The Chinese Crested Dog has been known in China since the 13th Century, where it was developed during the Hang Dynasty into the two types seen today. These are the fine, elegant "deer" type and the heavier boned "cobby" type. The hairless vary in degree of coat from no body hair to those having a fine down similar to that found on a human arm, but all have the characteristic "cresting" that helps give this breed its name. This cresting consists of soft, fine hair growing from the stop and tapers off down the neck. A plume of hair is found on the lower two thirds of the tail, and socks of hair on the feet and lower legs. It may also come in a drop eared variety as well as the prick eared type that is essential in the hairless Crested. The Crested has also been present in Europe for centuries as shown in artwork from the 15th Century and was mentioned in the chronicles of Christopher Columbus. Regarded as a curiosity at first, the Crested has grown in popularity as a pet and show dog.


Chinese Crested dogs can live up to 10 years of age, but can extend this to 12 years if given the proper care and nutrition.


The Chinese Crested is a confident, graceful and alert dog sometimes aloof with strangers. It can be strong willed, but not snappy or aggressive. Not known as a yappy dog, it can, however, prove useful as a watchdog. Unlike many other breeds it is capable of curling its feet to hold and grip objects. Although a toy breed in size, it is far from being a toy in attitude or outlook.


The Chinese Crested has proven highly compatible with other animals, including cats and horses.


The care required by a hairless Crested is similar to that of a human. This fair skinned dog will need to be protected from the sun by using a sunscreen where necessary, to prevent sunburn. The hairless can also develop acne therefore regular bathing is needed, or a herbal, non-allergenic cleanser can be used. When and if the skin shows signs of dryness a non-allergenic moisturiser should also be applied. It is not known to shed, is rarely bothered by fleas, nor does it have a "doggy" odour. Please take note: The teeth in the hairless are not those of your average dog as "tusks" replace the canines and the teeth may be loosely rooted or even missing. This is associated with hairlessness and is not a cause of concern.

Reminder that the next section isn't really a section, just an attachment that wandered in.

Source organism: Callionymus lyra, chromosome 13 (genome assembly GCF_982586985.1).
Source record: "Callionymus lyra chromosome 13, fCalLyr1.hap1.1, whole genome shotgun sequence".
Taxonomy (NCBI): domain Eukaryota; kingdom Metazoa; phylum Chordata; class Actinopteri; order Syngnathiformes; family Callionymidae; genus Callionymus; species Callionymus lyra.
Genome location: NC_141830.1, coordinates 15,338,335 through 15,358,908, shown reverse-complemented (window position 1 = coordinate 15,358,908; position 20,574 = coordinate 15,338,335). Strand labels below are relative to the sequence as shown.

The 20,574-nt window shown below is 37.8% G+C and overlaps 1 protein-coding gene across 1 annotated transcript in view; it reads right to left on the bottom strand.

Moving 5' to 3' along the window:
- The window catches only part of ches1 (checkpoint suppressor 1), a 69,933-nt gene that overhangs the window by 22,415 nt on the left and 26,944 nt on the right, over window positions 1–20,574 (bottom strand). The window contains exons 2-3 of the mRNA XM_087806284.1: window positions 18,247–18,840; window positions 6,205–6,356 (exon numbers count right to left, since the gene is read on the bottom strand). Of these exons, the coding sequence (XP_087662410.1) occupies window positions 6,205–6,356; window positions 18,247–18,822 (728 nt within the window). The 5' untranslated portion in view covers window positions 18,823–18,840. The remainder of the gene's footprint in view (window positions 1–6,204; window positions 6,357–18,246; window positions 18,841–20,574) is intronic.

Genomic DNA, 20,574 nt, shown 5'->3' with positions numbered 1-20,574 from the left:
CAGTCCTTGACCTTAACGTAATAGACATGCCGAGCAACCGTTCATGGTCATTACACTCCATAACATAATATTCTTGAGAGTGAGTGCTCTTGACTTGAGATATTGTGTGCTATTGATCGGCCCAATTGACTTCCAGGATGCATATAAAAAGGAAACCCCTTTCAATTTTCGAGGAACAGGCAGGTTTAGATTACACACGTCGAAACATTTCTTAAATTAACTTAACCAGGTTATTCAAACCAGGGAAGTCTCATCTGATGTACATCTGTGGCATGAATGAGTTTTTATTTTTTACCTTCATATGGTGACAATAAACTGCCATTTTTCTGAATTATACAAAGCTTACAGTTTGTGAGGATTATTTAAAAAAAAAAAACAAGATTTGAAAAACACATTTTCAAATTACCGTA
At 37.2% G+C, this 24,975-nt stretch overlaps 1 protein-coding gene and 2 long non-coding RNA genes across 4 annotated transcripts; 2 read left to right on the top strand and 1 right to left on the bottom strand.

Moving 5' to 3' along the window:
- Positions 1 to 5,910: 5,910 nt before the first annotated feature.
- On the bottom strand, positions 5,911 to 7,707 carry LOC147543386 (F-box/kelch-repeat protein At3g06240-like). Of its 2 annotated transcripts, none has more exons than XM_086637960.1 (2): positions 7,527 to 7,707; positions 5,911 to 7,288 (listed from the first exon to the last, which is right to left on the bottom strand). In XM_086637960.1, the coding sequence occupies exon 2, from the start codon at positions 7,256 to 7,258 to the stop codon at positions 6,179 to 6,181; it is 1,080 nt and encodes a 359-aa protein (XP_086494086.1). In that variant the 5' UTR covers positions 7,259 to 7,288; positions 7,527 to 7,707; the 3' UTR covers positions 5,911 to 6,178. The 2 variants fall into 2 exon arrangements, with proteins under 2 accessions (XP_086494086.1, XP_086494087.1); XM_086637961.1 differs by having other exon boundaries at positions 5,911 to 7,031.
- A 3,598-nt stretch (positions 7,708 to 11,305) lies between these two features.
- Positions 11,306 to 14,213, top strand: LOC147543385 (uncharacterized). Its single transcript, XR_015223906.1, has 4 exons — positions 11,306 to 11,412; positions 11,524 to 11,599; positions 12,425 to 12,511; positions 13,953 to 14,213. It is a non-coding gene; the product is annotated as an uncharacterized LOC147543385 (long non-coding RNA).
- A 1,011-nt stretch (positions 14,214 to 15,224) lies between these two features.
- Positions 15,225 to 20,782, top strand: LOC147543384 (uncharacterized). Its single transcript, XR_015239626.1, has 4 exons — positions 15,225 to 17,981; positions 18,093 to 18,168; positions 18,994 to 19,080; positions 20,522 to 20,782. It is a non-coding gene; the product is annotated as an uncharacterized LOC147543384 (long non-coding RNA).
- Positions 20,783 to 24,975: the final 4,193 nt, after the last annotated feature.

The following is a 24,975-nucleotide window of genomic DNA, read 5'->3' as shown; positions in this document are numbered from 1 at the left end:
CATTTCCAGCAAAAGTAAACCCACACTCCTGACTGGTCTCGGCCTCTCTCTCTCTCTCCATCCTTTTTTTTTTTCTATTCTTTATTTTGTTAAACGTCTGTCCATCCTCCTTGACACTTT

A Crested will fit in virtually anywhere as long as you have the time to spare to give it the attention it feels is its due. Although it will wait patiently for its owner's return when left alone, it prefers to be with you. Suitable for many situations, Crested owners range from active singles and families to the elderly, and this breed makes its home anywhere from a flat to a farm. A Crested will become part of most lifestyles, accompanying its owner through daily life – always ready to take part in almost any activity or just as ready to curl up on an accommodating lap. Active or not so active, it doesn't seem to matter as long as there is shared love and attention.


If you have decided that the Chinese Crested Dog is the dog for you and you can live with the uniqueness that a hairless a dog will bring into your life, then contact one of the groups listed below:

Canine Clubs

Australian Capital Territory:New South Wales:
Dogs ACT
(ACT Canine Association Inc)
PO Box 815
Dickson, ACT 2602
Tel: 02 6241 4404
Fax: 02 6241 1129
(Details correct as of 10/10/2013)
Dogs NSW
(Royal New South Wales Canine Council Ltd)
PO Box 632
St Marys, NSW 1790
Tel: 02 9834 3022
Fax: 02 9834 3872
(Details current as of 10/10/2013)
Northern Terrority :Queensland:
Dogs NT
(North Australian Canine Association Inc)
PO Box 37521
Winnellie, NT 0821
Tel: 08 8984 3570
Fax: 08 8984 3409
(Details correct as of 10/10/2013)
Dogs Queensland
(Canine Control Council (Queensland))
PO Box 495
Fortitude Valley, Qld 4006
Tel: 07 3252 2661
Fax: 07 3252 3864
(Details correct as of 10/10/2013)
South Australia :Tasmania :
Dogs SA
(South Australian Canine Association Inc)
PO Box 844
Prospect East, SA 5082
Tel: 08 8349 4797
Fax: 08 8262 5751
(Details correct as of 10/10/2013)
Dogs Tasmania
(Tasmanian Canine Association Inc)
The Rothman Building
PO Box 116
Glenorchy, Tas 7010
Tel: 03 6272 9443
Fax: 03 6273 0844
(Details correct as of 10/10/2013)
Victoria:Western Australia:
Dogs Victoria
(Victorian Canine Association)
Locked Bag K9
Cranbourne, Vic 3977
Tel: 03 9788 2500
Fax: 03 9788 2599
(Details correct as of 10/10/2013)
Dogs West
(Canine Association of Western Australia Inc)
Cnr Warton & Ranford Rds,
Southern River, WA, 6110
Tel: 08 9455 1188
Fax: 08 9455 1190
(Details correct as of 10/10/2013)